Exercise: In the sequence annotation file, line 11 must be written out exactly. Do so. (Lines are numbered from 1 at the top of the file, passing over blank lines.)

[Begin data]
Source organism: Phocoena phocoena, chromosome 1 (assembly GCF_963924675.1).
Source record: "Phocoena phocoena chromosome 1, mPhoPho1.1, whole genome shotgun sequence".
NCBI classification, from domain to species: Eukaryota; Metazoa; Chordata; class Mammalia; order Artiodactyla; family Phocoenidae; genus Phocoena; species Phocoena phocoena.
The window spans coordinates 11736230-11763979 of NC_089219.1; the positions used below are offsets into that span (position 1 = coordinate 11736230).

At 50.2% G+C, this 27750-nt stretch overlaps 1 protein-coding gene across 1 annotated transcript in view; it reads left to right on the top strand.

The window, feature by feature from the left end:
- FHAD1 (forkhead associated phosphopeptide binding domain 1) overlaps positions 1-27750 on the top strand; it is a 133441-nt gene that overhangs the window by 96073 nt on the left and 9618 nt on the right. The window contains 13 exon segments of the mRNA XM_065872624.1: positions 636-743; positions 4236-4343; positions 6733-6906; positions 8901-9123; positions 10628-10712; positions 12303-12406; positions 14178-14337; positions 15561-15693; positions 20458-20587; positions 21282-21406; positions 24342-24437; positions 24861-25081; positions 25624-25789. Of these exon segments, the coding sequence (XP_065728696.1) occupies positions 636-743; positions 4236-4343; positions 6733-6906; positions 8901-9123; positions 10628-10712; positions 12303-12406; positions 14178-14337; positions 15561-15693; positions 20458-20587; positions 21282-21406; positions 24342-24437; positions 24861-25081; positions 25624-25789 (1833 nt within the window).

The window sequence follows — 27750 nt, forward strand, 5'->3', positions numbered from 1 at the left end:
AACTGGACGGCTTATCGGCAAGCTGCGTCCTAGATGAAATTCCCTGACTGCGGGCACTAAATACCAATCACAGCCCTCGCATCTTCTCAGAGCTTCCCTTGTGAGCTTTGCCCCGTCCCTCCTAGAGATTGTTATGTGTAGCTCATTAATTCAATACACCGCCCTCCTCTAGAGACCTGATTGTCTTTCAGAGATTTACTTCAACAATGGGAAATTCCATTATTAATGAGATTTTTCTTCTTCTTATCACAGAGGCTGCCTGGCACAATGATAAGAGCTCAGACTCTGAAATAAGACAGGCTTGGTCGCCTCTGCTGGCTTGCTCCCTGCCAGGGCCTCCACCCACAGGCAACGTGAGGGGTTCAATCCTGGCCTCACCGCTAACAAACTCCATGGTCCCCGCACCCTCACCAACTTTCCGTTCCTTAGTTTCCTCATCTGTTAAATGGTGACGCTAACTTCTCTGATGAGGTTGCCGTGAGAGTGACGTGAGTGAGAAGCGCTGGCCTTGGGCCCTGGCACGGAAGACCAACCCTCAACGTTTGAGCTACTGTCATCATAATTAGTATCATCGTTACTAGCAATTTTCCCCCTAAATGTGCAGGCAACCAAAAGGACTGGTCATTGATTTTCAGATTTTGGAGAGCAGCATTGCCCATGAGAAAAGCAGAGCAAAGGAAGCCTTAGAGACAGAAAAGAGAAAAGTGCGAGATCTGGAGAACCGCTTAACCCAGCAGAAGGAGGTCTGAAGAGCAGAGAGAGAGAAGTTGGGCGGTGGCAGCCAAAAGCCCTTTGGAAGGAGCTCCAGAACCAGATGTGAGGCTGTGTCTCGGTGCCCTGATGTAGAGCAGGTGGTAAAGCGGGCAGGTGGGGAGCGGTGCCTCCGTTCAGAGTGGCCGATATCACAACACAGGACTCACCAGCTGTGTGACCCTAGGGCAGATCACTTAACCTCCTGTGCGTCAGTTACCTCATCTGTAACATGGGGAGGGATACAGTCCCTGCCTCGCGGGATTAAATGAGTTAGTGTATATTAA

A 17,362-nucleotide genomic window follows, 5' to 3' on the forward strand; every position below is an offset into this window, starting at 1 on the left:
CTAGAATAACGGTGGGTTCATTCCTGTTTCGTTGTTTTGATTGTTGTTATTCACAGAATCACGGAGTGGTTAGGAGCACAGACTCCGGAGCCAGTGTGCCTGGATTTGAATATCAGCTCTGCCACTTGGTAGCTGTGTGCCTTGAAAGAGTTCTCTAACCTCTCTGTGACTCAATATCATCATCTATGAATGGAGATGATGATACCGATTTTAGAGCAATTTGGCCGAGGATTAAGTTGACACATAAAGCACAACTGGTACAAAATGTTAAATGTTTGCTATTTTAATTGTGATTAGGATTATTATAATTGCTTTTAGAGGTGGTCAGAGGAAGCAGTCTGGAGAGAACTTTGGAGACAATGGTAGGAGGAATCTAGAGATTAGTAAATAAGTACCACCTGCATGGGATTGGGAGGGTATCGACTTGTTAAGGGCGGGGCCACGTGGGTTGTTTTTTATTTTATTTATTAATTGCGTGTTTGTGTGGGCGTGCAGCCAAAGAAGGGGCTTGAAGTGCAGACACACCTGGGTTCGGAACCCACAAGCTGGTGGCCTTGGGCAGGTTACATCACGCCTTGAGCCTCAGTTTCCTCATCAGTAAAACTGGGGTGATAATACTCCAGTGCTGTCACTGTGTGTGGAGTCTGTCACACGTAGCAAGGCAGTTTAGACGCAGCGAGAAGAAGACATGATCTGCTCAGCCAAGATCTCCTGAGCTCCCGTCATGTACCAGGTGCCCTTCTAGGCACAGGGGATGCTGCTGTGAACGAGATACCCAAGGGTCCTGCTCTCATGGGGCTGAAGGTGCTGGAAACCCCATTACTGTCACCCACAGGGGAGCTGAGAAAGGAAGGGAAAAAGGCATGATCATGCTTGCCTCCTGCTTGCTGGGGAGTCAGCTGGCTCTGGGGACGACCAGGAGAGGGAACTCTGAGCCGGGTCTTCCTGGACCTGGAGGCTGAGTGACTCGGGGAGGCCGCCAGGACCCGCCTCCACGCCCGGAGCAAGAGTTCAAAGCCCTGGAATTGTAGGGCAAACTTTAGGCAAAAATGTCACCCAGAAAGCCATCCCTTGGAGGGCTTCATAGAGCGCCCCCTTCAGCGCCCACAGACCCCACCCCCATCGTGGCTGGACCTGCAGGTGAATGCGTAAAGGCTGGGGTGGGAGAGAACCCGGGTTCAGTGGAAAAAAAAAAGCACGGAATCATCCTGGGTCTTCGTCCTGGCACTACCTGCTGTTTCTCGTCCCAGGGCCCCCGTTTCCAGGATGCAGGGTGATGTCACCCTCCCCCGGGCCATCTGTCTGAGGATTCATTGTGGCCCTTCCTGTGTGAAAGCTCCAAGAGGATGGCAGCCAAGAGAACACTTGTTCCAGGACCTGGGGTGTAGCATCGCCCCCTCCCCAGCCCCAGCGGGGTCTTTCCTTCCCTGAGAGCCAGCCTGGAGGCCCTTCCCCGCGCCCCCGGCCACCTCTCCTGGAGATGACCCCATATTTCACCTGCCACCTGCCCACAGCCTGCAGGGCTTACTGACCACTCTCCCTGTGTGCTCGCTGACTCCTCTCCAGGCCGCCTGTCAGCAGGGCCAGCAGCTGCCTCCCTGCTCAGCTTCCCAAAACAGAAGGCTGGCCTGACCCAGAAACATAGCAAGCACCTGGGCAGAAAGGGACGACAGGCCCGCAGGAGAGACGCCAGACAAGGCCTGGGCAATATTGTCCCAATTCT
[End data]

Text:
CTAGAATAACGGTGGGTTCATTCCTGTTTCGTTGTTTTGATTGTTGTTATTCACAGAATCACGGAGTGGTTAGGAGCACAGACTCCGGAGCCAGTGTGCCTGGATTTGAATATCAGCTCTGCCACTTGGTAGCTGTGTGCCTTGAAAGAGTTCTCTAACCTCTCTGTGACTCAATATCATCATCTATGAATGGAGATGATGATACCGATTTTAGAGCAATTTGGCCGAGGATTAAGTTGACACATAAAGCACAACTGGTACAAAATGTTAAATGTTTGCTATTTTAATTGTGATTAGGATTATTATAATTGCTTTTAGAGGTGGTCAGAGGAAGCAGTCTGGAGAGAACTTTGGAGACAATGGTAGGAGGAATCTAGAGATTAGTAAATAAGTACCACCTGCATGGGATTGGGAGGGTATCGACTTGTTAAGGGCGGGGCCACGTGGGTTGTTTTTTATTTTATTTATTAATTGCGTGTTTGTGTGGGCGTGCAGCCAAAGAAGGGGCTTGAAGTGCAGACACACCTGGGTTCGGAACCCACAAGCTGGTGGCCTTGGGCAGGTTACATCACGCCTTGAGCCTCAGTTTCCTCATCAGTAAAACTGGGGTGATAATACTCCAGTGCTGTCACTGTGTGTGGAGTCTGTCACACGTAGCAAGGCAGTTTAGACGCAGCGAGAAGAAGACATGATCTGCTCAGCCAAGATCTCCTGAGCTCCCGTCATGTACCAGGTGCCCTTCTAGGCACAGGGGATGCTGCTGTGAACGAGATACCCAAGGGTCCTGCTCTCATGGGGCTGAAGGTGCTGGAAACCCCATTACTGTCACCCACAGGGGAGCTGAGAAAGGAAGGGAAAAAGGCATGATCATGCTTGCCTCCTGCTTGCTGGGGAGTCAGCTGGCTCTGGGGACGACCAGGAGAGGGAACTCTGAGCCGGGTCTTCCTGGACCTGGAGGCTGAGTGACTCGGGGAGGCCGCCAGGACCCGCCTCCACGCCCGGAGCAAGAGTTCAAAGCCCTGGAATTGTAGGGCAAACTTTAGGCAAAAATGTCACCCAGAAAGCCATCCCTTGGAGGGCTTCATAGAGCGCCCCCTTCAGCGCCCACAGACCCCACCCCCATCGTGGCTGGACCTGCAGGTGAATGCGTAAAGGCTGGGGTGGGAGAGAACCCGGGTTCAGTGGAAAAAAAAAAGCACGGAATCATCCTGGGTCTTCGTCCTGGCACTACCTGCTGTTTCTCGTCCCAGGGCCCCCGTTTCCAGGATGCAGGGTGATGTCACCCTCCCCCGGGCCATCTGTCTGAGGATTCATTGTGGCCCTTCCTGTGTGAAAGCTCCAAGAGGATGGCAGCCAAGAGAACACTTGTTCCAGGACCTGGGGTGTAGCATCGCCCCCTCCCCAGCCCCAGCGGGGTCTTTCCTTCCCTGAGAGCCAGCCTGGAGGCCCTTCCCCGCGCCCCCGGCCACCTCTCCTGGAGATGACCCCATATTTCACCTGCCACCTGCCCACAGCCTGCAGGGCTTACTGACCACTCTCCCTGTGTGCTCGCTGACTCCTCTCCAGGCCGCCTGTCAGCAGGGCCAGCAGCTGCCTCCCTGCTCAGCTTCCCAAAACAGAAGGCTGGCCTGACCCAGAAACATAGCAAGCACCTGGGCAGAAAGGGACGACAGGCCCGCAGGAGAGACGCCAGACAAGGCCTGGGCAATATTGTCCCAATTCT